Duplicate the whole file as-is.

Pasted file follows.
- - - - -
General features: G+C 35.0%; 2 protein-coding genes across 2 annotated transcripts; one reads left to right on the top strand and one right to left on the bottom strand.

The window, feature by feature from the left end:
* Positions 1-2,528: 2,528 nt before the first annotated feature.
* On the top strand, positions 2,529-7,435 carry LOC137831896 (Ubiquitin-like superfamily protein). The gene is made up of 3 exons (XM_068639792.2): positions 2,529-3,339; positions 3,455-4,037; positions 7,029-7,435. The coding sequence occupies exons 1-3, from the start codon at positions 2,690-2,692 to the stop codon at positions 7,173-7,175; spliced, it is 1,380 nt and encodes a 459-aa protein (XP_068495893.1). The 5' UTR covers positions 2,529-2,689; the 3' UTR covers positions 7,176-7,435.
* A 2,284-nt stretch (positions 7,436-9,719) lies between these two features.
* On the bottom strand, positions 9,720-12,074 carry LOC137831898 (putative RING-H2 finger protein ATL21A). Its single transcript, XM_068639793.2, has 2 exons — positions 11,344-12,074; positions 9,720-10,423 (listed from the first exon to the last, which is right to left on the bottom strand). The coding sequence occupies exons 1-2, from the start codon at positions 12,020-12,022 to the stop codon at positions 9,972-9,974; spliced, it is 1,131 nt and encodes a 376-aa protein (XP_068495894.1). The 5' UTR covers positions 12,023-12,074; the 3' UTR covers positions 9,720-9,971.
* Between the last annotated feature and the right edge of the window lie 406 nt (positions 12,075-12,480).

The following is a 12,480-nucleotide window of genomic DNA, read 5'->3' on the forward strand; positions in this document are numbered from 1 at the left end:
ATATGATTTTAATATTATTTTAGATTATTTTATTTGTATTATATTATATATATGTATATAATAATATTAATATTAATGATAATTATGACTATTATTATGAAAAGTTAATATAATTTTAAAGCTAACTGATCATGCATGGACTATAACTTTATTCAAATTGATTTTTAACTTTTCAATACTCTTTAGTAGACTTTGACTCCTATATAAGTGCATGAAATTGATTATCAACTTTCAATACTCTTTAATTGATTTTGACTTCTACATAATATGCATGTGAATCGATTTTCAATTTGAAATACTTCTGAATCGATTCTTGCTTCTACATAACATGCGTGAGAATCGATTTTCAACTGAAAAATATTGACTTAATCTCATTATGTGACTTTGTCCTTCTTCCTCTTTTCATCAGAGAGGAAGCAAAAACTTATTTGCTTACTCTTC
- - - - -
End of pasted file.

General features: G+C 35.0%; 2 protein-coding genes across 2 annotated transcripts; one reads left to right on the top strand and one right to left on the bottom strand.

The window, feature by feature from the left end:
* Positions 1-2,528: 2,528 nt before the first annotated feature.
* On the top strand, positions 2,529-7,435 carry LOC137831896 (Ubiquitin-like superfamily protein). The gene is made up of 3 exons (XM_068639792.2): positions 2,529-3,339; positions 3,455-4,037; positions 7,029-7,435. The coding sequence occupies exons 1-3, from the start codon at positions 2,690-2,692 to the stop codon at positions 7,173-7,175; spliced, it is 1,380 nt and encodes a 459-aa protein (XP_068495893.1). The 5' UTR covers positions 2,529-2,689; the 3' UTR covers positions 7,176-7,435.
* A 2,284-nt stretch (positions 7,436-9,719) lies between these two features.
* On the bottom strand, positions 9,720-12,074 carry LOC137831898 (putative RING-H2 finger protein ATL21A). Its single transcript, XM_068639793.2, has 2 exons — positions 11,344-12,074; positions 9,720-10,423 (listed from the first exon to the last, which is right to left on the bottom strand). The coding sequence occupies exons 1-2, from the start codon at positions 12,020-12,022 to the stop codon at positions 9,972-9,974; spliced, it is 1,131 nt and encodes a 376-aa protein (XP_068495894.1). The 5' UTR covers positions 12,023-12,074; the 3' UTR covers positions 9,720-9,971.
* Between the last annotated feature and the right edge of the window lie 406 nt (positions 12,075-12,480).

The following is a 12,480-nucleotide window of genomic DNA, read 5'->3' on the forward strand; positions in this document are numbered from 1 at the left end:
ATATGATTTTAATATTATTTTAGATTATTTTATTTGTATTATATTATATATATGTATATAATAATATTAATATTAATGATAATTATGACTATTATTATGAAAAGTTAATATAATTTTAAAGCTAACTGATCATGCATGGACTATAACTTTATTCAAATTGATTTTTAACTTTTCAATACTCTTTAGTAGACTTTGACTCCTATATAAGTGCATGAAATTGATTATCAACTTTCAATACTCTTTAATTGATTTTGACTTCTACATAATATGCATGTGAATCGATTTTCAATTTGAAATACTTCTGAATCGATTCTTGCTTCTACATAACATGCGTGAGAATCGATTTTCAACTGAAAAATATTGACTTAATCTCATTATGTGACTTTGTCCTTCTTCCTCTTTTCATCAGAGAGGAAGCAAAAACTTATTTGCTTACTCTTC